South African President Jacob Zuma’s efforts to promote his unpopular nuclear project are weakening him politically but he still seems keen to pursue it.
It’s already become clear who is likely to benefit from South Africa pursuing the option to build nuclear power stations. The list includes the Gupta brothers and Zuma’s son Duduzane through their links to the Shiva uranium mine.
So, with the help of TheSouthAfrican.com, we’ve decided to list the things South Africa could buy for R1 trillion, instead of an expensive and highly controversial nuclear power station.
1. Each and every woman, man and child could be given R17,857.
With a population of just over 56 million, you could give what most would regard as a life changing amount.
2. You could pay every working-age South African the average salary of R17,000 a month, for 18 months.
3. You could build roughly 15,000 brand new state-of-the art schools.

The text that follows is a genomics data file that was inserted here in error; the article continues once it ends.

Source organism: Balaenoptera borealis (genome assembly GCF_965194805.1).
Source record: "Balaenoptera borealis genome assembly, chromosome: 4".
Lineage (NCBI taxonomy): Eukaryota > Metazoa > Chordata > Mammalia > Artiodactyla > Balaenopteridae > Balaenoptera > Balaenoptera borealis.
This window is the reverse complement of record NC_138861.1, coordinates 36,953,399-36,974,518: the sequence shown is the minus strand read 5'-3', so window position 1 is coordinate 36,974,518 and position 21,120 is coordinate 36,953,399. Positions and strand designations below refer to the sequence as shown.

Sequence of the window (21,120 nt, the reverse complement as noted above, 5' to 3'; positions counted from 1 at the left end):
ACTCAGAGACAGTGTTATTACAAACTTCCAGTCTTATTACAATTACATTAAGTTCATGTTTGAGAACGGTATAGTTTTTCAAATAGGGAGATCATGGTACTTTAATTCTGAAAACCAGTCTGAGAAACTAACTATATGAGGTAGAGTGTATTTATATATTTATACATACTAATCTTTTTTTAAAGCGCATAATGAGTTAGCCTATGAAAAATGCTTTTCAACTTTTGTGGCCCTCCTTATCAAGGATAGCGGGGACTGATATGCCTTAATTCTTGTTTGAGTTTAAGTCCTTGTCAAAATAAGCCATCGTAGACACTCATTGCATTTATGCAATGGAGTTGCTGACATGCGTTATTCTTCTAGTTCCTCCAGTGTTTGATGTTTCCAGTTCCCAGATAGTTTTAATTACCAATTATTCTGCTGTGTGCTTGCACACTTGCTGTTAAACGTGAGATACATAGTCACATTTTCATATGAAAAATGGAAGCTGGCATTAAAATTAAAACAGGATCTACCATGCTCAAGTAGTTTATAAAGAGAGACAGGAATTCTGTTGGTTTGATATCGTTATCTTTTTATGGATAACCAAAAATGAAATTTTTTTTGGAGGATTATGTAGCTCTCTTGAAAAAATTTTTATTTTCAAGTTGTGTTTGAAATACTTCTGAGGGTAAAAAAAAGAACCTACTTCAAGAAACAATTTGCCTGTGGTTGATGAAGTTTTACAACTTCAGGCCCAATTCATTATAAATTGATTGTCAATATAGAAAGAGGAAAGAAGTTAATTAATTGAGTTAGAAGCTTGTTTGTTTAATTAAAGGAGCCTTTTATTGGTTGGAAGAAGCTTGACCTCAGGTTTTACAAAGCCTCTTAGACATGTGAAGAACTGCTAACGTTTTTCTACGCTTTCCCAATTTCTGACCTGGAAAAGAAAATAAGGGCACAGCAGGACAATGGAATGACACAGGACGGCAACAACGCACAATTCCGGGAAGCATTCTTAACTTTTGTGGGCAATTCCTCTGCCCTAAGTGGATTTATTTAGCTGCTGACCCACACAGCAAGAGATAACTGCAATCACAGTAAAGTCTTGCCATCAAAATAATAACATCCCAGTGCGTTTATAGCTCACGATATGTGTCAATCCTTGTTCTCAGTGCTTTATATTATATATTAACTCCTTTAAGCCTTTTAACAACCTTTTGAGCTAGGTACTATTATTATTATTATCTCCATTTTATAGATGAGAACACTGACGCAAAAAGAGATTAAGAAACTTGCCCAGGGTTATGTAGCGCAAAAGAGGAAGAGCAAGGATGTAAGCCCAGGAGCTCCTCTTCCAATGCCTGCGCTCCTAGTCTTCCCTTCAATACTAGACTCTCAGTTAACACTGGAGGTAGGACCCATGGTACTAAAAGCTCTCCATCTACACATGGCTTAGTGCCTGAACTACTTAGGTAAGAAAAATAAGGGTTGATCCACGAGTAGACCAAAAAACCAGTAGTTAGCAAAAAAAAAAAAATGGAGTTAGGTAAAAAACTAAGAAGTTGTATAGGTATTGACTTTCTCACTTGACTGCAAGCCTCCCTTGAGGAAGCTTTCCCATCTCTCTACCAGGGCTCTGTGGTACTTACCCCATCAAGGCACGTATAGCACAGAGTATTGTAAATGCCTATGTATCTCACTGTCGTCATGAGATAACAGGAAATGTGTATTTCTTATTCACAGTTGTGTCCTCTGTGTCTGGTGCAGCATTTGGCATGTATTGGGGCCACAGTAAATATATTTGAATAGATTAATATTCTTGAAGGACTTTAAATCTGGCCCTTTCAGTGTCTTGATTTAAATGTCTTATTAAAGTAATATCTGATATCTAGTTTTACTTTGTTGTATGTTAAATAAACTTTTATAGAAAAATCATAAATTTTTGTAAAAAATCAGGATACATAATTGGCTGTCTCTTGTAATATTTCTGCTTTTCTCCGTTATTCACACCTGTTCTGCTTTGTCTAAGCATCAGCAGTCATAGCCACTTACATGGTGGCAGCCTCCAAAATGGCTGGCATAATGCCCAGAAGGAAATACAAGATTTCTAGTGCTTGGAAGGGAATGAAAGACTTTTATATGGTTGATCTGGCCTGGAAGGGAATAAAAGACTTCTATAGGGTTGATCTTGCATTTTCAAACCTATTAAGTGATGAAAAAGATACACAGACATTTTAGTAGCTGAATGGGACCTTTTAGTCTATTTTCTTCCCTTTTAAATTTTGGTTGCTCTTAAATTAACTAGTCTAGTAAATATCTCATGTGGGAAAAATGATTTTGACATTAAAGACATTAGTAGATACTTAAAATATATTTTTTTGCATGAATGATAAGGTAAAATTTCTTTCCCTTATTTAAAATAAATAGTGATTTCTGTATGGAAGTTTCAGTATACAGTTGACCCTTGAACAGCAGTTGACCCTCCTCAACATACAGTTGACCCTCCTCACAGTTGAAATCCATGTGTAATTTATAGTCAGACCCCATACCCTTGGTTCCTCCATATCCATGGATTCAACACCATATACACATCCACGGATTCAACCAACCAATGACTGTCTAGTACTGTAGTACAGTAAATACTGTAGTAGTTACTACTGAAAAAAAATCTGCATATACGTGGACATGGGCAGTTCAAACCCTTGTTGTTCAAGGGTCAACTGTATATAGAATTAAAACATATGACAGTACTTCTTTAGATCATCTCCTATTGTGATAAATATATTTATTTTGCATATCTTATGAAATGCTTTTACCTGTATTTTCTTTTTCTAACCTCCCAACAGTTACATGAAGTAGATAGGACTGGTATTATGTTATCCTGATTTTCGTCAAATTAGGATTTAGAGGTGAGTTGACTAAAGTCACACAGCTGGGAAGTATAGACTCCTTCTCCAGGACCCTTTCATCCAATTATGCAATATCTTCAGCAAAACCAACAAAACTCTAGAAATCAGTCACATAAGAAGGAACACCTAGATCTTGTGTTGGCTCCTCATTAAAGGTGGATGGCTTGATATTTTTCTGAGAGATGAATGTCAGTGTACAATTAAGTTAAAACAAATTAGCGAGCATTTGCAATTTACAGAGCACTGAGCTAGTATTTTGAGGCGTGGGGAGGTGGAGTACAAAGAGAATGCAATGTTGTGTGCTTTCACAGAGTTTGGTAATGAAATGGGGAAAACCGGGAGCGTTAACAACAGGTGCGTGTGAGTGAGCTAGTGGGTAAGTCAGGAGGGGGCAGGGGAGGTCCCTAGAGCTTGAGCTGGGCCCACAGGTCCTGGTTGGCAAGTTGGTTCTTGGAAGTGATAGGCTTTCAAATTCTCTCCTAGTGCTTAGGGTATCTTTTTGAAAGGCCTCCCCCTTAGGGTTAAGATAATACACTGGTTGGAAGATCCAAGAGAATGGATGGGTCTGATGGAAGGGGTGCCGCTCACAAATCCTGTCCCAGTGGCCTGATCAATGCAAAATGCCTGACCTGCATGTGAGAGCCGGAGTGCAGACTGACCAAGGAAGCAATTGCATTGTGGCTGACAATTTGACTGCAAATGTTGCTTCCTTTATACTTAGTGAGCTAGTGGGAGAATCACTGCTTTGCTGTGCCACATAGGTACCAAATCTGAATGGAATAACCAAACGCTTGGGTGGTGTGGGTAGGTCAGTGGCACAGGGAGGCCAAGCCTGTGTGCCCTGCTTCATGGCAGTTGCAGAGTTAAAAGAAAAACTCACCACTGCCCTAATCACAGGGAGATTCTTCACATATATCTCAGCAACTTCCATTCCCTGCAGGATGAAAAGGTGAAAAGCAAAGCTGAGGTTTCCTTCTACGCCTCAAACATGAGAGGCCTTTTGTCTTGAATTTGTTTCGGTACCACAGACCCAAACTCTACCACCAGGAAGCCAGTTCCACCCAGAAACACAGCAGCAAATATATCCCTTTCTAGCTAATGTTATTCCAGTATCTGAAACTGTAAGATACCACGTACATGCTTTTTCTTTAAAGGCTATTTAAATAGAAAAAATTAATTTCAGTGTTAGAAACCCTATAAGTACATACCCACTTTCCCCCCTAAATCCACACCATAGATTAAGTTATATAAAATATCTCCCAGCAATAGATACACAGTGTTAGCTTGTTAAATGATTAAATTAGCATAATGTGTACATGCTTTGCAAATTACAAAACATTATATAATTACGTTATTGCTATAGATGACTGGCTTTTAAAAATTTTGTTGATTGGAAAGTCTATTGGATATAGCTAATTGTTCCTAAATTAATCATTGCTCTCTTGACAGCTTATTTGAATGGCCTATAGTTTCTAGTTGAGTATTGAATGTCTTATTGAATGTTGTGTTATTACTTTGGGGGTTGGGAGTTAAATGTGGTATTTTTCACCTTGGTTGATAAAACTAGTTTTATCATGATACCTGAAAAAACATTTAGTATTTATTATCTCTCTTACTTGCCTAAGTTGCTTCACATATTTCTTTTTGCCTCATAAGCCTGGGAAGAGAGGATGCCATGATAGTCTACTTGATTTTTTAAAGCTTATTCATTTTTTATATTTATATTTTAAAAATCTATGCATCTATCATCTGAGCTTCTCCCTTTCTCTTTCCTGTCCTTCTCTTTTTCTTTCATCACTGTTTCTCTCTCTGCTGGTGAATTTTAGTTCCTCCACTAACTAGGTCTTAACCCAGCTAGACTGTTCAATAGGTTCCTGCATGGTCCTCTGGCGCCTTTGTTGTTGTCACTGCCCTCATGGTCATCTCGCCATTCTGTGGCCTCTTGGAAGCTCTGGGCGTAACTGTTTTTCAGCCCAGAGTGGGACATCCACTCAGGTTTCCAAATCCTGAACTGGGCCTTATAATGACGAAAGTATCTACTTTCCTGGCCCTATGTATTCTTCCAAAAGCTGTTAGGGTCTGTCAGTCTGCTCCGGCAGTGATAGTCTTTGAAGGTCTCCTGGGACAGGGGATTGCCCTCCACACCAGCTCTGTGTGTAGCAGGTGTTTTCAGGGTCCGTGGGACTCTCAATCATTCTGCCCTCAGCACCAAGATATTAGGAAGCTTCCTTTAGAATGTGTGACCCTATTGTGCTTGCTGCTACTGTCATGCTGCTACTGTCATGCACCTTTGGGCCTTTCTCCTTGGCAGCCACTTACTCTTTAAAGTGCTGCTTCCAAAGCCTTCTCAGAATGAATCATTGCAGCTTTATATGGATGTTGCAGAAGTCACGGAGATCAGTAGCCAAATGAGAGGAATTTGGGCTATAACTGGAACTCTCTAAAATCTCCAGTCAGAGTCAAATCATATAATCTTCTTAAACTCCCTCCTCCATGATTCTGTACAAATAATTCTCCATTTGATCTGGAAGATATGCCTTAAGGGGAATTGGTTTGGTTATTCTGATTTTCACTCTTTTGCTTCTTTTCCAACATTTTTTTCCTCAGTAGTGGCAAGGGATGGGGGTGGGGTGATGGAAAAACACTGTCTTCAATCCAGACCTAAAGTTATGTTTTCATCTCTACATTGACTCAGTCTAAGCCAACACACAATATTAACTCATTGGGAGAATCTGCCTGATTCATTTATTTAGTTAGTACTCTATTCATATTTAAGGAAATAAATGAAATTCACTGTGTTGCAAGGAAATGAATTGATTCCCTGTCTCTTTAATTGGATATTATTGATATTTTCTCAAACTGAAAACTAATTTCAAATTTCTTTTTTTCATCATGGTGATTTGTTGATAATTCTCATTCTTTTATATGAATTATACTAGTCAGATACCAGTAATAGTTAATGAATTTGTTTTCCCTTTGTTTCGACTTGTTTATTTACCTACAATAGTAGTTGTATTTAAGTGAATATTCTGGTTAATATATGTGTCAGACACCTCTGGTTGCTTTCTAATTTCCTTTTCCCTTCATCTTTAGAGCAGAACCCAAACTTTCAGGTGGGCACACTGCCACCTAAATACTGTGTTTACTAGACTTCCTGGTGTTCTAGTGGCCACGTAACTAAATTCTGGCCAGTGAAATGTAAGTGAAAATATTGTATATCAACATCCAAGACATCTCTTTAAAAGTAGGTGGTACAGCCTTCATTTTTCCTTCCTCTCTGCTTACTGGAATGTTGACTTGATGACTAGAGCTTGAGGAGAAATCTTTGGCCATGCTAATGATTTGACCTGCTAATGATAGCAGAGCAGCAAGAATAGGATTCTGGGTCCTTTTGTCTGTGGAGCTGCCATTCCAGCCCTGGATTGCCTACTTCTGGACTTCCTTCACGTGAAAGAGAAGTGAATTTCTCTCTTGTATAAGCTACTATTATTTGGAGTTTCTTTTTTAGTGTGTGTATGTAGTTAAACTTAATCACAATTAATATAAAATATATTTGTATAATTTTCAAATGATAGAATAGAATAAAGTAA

Valued at R60,000,000, Government could build 15,000 completely modernised and up-to-date school facilities.
4. As calculated by OUTA, R1trn could buy everyone in South Africa two RDP homes.
5. OUTA also suggest you could build 4,065 Nkandla estates.
6. You could supply high-quality medical aid to every South African citizen for a year.
Each citizen would be given a 1 year cost-free subscription to the Discovery Health Essential Core package, which costs R1,500 a month.
7. At a cost of R75 million, you could build 13,000 hospitals across the country.
Thats about 1,440 new hospitals per province.
8. You could pay the average monthly utilities of R2,000 per month for every SA household over the next nine years.
According to Numbeo, electricity, internet, data costs and basic tv subscriptions could be covered for every house for the next decade.
9. With current fuel costs, the government could buy 75 billion litres of fuel and dish it out free to South Africans.
10. If they were feeling particularly generous, they could buy 33 billion pints of beer. That’s 825 beers per person of legal drinking age.
12. 166,000 Ferraris could be purchased for the same value of the nuclear deal.
That’s around one Ferrari per 337 South Africans.